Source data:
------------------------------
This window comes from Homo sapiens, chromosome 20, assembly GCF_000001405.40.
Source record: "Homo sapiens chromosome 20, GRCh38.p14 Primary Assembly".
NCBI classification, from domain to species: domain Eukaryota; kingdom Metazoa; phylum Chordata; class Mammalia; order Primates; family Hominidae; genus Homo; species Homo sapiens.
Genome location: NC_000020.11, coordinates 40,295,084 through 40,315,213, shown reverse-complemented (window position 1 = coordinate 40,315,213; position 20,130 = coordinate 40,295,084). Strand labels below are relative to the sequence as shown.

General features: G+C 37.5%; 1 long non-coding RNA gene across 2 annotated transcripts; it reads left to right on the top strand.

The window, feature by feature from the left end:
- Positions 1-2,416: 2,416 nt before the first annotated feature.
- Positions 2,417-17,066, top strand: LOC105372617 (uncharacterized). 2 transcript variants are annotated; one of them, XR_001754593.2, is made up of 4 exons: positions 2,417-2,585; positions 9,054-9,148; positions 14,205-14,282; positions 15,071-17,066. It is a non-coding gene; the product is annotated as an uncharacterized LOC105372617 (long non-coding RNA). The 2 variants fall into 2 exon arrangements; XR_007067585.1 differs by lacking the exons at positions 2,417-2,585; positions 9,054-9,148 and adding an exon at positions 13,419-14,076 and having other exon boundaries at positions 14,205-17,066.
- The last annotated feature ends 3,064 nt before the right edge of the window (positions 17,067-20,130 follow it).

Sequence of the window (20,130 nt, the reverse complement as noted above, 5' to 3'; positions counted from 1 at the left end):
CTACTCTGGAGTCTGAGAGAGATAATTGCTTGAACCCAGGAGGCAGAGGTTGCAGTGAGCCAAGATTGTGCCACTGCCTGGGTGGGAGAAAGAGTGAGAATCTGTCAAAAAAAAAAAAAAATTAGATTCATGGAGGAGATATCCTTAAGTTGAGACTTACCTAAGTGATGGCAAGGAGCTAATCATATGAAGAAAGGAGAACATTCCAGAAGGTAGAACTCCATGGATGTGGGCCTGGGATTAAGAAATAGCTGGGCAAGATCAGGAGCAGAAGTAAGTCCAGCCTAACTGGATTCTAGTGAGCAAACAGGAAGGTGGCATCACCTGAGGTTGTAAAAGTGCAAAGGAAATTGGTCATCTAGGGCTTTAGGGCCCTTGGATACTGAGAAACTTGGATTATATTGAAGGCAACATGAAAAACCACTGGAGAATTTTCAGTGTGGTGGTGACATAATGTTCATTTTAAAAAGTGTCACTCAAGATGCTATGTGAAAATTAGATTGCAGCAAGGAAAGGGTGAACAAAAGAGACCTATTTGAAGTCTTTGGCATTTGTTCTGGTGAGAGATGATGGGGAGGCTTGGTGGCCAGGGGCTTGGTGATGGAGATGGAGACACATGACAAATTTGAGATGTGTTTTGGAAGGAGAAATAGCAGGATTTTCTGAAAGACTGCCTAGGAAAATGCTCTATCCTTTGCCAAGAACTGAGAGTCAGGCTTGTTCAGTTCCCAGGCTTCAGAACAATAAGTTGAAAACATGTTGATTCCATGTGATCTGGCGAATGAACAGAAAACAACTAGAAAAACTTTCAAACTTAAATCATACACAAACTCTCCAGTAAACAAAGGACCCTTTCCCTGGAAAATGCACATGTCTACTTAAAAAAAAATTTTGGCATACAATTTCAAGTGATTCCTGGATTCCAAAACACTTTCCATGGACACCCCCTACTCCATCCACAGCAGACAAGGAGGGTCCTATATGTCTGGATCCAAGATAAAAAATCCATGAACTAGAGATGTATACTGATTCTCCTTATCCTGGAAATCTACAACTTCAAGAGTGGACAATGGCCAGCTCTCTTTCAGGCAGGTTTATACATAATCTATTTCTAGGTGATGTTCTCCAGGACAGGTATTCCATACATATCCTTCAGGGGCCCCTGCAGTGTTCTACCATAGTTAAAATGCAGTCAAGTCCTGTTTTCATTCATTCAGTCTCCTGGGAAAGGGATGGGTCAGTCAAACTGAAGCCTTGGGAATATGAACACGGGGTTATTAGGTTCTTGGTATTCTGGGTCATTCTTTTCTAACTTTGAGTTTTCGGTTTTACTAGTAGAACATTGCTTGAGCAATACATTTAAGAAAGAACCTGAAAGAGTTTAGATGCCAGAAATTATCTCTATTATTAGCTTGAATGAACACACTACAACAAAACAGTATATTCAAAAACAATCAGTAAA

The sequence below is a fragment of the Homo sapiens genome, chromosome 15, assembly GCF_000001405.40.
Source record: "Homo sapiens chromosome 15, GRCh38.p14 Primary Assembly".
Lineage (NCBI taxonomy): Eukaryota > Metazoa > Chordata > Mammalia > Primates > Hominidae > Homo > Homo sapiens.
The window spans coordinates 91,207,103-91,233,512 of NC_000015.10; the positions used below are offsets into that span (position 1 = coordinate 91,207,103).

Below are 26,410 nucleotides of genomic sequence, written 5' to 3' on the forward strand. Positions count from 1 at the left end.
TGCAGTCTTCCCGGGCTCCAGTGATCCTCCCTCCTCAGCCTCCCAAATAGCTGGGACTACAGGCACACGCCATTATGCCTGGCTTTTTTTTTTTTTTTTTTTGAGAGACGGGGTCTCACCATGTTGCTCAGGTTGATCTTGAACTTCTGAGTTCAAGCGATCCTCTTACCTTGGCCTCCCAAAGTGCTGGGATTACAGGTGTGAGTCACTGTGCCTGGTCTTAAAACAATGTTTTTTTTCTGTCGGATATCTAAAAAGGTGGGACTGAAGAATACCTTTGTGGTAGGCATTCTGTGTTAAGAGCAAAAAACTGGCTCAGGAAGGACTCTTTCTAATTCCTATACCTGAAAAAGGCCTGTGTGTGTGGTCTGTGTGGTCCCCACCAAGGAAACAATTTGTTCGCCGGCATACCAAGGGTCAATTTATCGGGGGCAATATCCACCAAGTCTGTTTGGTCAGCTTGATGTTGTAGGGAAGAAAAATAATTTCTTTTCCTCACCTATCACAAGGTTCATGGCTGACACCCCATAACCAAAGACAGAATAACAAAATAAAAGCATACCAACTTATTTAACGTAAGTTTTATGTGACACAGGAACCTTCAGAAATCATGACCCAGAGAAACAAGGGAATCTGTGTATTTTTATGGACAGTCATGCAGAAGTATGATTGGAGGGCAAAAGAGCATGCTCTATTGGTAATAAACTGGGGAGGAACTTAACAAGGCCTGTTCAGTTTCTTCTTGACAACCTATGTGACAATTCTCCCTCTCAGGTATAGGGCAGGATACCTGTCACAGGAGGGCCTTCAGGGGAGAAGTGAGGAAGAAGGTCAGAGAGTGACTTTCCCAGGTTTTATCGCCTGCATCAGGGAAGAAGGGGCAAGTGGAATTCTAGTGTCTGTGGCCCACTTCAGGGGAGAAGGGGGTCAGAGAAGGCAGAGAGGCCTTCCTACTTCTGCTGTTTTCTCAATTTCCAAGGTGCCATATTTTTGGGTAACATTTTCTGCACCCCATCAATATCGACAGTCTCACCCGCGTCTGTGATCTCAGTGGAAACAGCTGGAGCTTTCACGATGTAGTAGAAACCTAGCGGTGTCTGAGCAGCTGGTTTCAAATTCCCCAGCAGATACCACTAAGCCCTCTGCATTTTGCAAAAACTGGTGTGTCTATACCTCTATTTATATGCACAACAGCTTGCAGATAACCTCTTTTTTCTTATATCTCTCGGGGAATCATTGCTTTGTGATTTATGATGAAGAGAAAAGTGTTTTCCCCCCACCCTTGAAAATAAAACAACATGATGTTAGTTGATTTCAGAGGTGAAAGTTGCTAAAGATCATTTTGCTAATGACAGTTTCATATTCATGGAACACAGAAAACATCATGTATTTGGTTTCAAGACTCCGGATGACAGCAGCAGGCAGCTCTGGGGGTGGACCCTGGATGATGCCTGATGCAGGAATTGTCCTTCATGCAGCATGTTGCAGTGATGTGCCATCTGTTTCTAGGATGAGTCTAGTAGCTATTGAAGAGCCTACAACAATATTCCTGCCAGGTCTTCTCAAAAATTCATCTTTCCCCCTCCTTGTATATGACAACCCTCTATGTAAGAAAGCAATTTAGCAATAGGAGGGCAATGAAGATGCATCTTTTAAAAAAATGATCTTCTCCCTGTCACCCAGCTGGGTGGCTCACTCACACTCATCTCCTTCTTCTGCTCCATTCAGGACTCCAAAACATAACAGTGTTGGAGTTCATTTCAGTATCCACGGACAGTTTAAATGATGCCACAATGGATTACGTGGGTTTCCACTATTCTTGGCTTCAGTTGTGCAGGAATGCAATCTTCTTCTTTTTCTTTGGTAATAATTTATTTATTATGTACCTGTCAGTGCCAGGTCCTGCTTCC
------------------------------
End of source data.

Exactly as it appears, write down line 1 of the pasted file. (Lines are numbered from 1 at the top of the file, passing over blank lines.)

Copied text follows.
This window comes from Homo sapiens, chromosome 20, assembly GCF_000001405.40.